Clare Tickell, chief executive, Action for Children
ORGANISATION: Herefordshire Council
Project: Supported Housing
Client group: Learning disability
A partnership between housing group Midland Heart and Herefordshire Council is modernising residential care provision for people with learning disabilities.
Five shortlisted organisations pooled their ideas on the modernisation programme and shared good practice before the best solutions were chosen by the council. Midland Heart then won a council tender to provide these solutions.
Work began by transferring 150 staff to Midland Heart from the local authority, primary care trust and other organisations that had competed for the tender. The five-year modernisation programme includes refurbishing residential properties and looking at independent housing options.
Young people will be offered training and education through links with local colleges and the team will work with service users to help them develop more independent living skills with the aim of moving out of residential care.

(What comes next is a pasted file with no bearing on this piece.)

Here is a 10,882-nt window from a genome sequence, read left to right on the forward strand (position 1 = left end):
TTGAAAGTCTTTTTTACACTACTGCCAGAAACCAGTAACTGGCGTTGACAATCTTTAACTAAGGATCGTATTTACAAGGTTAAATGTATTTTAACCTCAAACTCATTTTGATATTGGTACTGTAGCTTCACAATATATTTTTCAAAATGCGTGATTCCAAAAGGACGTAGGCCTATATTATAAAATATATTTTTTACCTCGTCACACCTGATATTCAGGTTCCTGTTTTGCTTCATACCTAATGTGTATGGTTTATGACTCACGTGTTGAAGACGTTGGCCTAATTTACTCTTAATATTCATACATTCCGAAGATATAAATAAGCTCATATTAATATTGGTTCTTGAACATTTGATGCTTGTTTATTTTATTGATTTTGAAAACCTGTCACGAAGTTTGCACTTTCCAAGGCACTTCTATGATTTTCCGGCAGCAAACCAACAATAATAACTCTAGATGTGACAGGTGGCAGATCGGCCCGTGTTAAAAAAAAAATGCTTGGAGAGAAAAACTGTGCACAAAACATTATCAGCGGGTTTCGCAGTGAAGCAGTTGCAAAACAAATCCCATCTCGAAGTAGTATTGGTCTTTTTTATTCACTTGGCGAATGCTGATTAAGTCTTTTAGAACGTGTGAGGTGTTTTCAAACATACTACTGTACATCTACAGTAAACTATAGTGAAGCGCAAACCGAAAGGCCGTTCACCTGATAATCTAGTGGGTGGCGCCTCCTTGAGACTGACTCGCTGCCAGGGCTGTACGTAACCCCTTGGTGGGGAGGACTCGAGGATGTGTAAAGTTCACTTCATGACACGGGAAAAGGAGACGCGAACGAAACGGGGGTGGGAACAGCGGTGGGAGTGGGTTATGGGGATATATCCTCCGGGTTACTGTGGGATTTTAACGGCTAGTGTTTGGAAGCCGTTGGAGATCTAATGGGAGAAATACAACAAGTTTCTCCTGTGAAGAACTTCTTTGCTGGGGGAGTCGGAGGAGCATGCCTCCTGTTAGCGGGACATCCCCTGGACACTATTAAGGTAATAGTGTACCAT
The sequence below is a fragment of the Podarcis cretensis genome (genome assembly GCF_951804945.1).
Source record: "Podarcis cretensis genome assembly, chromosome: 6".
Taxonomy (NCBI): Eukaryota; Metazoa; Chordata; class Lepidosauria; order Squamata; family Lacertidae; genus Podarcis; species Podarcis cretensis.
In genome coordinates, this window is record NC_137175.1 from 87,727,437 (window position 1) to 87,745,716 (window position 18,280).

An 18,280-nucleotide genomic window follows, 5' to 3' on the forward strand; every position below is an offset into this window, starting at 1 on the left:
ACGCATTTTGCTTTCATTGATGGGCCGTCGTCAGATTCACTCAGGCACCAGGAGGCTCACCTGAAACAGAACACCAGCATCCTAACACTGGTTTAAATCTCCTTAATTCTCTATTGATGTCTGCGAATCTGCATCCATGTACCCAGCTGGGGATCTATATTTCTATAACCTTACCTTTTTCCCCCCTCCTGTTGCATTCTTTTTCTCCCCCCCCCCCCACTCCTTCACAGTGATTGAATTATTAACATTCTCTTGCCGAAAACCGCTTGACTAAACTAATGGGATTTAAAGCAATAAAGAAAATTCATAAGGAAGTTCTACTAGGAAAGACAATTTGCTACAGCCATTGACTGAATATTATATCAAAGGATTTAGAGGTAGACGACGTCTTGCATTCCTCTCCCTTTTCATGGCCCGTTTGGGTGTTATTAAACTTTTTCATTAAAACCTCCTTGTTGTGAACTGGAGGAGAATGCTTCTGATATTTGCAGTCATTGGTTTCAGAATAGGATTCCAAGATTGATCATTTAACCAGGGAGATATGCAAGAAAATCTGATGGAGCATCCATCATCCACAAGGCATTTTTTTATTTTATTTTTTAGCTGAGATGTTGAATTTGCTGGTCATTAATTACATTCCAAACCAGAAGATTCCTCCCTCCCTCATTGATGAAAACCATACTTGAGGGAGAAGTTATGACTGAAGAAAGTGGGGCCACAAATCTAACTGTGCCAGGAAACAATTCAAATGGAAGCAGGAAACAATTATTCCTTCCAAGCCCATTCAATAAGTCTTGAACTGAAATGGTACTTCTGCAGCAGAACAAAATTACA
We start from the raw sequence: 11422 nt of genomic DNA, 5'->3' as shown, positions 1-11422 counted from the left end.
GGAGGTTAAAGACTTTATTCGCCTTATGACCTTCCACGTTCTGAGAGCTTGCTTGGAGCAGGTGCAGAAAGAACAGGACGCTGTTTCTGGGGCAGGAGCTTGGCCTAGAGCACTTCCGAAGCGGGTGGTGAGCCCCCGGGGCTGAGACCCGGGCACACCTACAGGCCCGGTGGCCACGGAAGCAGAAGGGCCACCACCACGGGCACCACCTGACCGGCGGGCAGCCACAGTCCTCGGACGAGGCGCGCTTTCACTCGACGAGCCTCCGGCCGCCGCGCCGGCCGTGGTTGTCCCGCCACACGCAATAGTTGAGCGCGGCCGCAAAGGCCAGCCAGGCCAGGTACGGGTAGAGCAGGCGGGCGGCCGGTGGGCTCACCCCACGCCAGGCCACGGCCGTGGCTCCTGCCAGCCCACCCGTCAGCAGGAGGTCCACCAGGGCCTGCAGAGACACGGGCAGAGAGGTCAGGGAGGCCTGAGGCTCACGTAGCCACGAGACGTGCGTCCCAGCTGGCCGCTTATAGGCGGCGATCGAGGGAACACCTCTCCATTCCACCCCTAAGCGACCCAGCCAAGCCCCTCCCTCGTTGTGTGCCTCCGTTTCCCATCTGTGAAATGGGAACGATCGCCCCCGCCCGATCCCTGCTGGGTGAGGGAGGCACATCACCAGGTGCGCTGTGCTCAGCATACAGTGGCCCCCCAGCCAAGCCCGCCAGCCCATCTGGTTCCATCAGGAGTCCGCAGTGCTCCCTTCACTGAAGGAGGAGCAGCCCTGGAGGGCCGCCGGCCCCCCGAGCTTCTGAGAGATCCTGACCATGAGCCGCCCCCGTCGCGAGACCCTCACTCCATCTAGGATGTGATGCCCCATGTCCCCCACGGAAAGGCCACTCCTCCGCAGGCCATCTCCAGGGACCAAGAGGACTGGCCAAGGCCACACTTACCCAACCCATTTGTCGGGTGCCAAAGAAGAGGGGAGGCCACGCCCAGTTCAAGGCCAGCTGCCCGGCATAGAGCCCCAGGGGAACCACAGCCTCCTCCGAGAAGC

“How to best deliver these services has been a learning curve for us and the council,” says Clare Thomas, new business manager for Midland Heart Care and Support. “Although we have been commissioned by the council, it’s very much a two-way process.
“We are working to give people more options about how they live their lives. We want to encourage independent living, even for those with complex needs.”
Judge’s comments: “An excellent example of partnership working, where five organisations pooled their ideas and expertise in order to deliver improved services to people with learning disabilities in Hereford.”
Su Sayer, chief executive, United Response